A new report on ibrutinib-resistant mantle cell lymphoma patient-derived xenograft mouse models shows the potential benefit of the EZH1/2 inhibitor OR-S1, as other similar inhibitors have shown benefit in patients with hematologic cancers.
Preclinical research suggests that enhancer zeste homologs 1 and 2 (EZH1/2) could be a potential novel target for the treatment of patients with aggressive ibrutinib‐resistant mantle cell lymphoma (MCL) via CDKN1C‐mediated cell cycle arrest, according to a report published in Cancer Science.1
Using an ibrutinib-resistant MCL patient-derived xenograft mouse model, researchers found that oral administration of the EZH1/2 inhibitor OR-S1 inhibited MCL tumor growth significantly, whereas ibrutinib did not. OR-S1 also modulated B-cell activation, differentiation, and cell cycle after looking at comprehensive gene cell expression. Analysis of in vitro growth showed that OR-S1 was also more effective than the EZH2 inhibitor GSK126.
“We identified CDKN1C (p57, KIP2), which contributes to cell cycle arrest, as a direct target of EZH1/2 and showed that its expression influenced MCL cell proliferation,” researchers wrote in their preclinical report. The dual inhibition of EZH1/2 has proven to be a target that researchers can continue to investigate for not just patients with MCL, but other hematologic malignancies as well.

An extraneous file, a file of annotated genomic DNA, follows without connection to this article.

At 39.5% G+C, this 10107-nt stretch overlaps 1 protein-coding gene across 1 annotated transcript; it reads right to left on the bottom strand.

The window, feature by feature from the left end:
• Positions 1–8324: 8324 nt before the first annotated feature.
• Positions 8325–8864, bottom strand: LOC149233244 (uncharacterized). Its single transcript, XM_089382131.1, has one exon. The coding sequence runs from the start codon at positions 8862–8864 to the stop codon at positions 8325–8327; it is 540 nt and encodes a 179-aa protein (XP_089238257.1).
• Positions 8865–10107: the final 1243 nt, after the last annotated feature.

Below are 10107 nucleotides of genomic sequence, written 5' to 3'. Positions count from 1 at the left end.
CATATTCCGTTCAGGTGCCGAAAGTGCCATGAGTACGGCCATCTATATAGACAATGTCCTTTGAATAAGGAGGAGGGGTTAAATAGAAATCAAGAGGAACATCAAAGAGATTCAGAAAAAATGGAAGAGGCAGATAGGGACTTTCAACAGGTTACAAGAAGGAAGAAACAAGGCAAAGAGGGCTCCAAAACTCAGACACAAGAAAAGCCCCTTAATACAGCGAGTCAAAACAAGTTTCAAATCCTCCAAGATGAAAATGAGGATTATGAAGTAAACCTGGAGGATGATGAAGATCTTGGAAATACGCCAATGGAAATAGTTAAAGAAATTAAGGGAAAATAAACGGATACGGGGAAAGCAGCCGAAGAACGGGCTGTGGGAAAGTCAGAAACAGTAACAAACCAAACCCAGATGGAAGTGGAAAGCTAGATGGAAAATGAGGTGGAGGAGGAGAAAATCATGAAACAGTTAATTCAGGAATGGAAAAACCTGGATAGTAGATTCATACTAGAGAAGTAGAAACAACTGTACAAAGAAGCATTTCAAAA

OR-S1 is considered a close analog treatment to the EZH1/2 inhibitor valemetostat (DS-3201) that had previously shown anti-tumor benefit in multiple hematological malignancies in preclinical studies.2 In a phase 1 study [NCT02732275] of valemetostat, researchers looked at 38 patients with relapsed or refractory non-Hodgkin lymphoma (NHL), which MCL is a rare subtype of. They found that among patients there was an objective response rate of 47.2% and 15 patients were able to stay on the treatment for more than 24 weeks with tumor shrinkage. This demonstrated to researchers that EZH1/2 was a viable target to continue studying in patients with NHL.
EZH1/2 are subunits of polycomb repressive complexes (PRC) of polycomb group proteins that regulate the expression of target genes. PRC are recurrently mutated or highly expressed in hematologic malignances, in particular, EZH2 is both an oncogene and tumor suppressor gene, according to Issay Kitabayashi, MD.3
High expression of EZH2 is associated with tumor aggressiveness in hematologic malignancies like MCL and can accelerate tumor growth. In a review article Kitabayashi, chief of the division of hematological malignancy, at the National Cancer Center Research Institute, Tokyo, Japan, discussed the role of OR-S1 in disrupting PRC during the growth of the tumor. Moreover, OR-S1 suppresses H3K27me3, the epigenetic modification of Histone H3, which plays a role in hematologic malignance’s growth and spread.